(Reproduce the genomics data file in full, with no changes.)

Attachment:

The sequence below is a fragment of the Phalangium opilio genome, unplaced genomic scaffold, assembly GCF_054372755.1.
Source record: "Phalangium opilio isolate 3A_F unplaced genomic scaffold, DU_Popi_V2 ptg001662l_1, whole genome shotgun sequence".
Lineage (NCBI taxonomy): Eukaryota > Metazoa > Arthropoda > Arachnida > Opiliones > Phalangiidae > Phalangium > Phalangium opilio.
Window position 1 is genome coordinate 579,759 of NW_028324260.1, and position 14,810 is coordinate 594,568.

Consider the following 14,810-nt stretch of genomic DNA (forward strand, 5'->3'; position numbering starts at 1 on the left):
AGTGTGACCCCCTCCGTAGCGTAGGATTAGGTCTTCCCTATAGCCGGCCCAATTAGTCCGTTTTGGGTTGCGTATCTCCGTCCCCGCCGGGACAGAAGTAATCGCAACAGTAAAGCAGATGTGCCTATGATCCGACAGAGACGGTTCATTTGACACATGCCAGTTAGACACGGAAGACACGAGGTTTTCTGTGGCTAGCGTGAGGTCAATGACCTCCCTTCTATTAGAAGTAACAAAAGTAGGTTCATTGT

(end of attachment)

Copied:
The sequence below is a fragment of the Phalangium opilio genome, unplaced genomic scaffold, assembly GCF_054372755.1.
Source record: "Phalangium opilio isolate 3A_F unplaced genomic scaffold, DU_Popi_V2 ptg001662l_1, whole genome shotgun sequence".
Lineage (NCBI taxonomy): Eukaryota > Metazoa > Arthropoda > Arachnida > Opiliones > Phalangiidae > Phalangium > Phalangium opilio.
Window position 1 is genome coordinate 579,759 of NW_028324260.1, and position 14,810 is coordinate 594,568.

Consider the following 14,810-nt stretch of genomic DNA (forward strand, 5'->3'; position numbering starts at 1 on the left):
AGTGTGACCCCCTCCGTAGCGTAGGATTAGGTCTTCCCTATAGCCGGCCCAATTAGTCCGTTTTGGGTTGCGTATCTCCGTCCCCGCCGGGACAGAAGTAATCGCAACAGTAAAGCAGATGTGCCTATGATCCGACAGAGACGGTTCATTTGACACATGCCAGTTAGACACGGAAGACACGAGGTTTTCTGTGGCTAGCGTGAGGTCAATGACCTCCCTTCTATTAGAAGTAACAAAAGTAGGTTCATTGT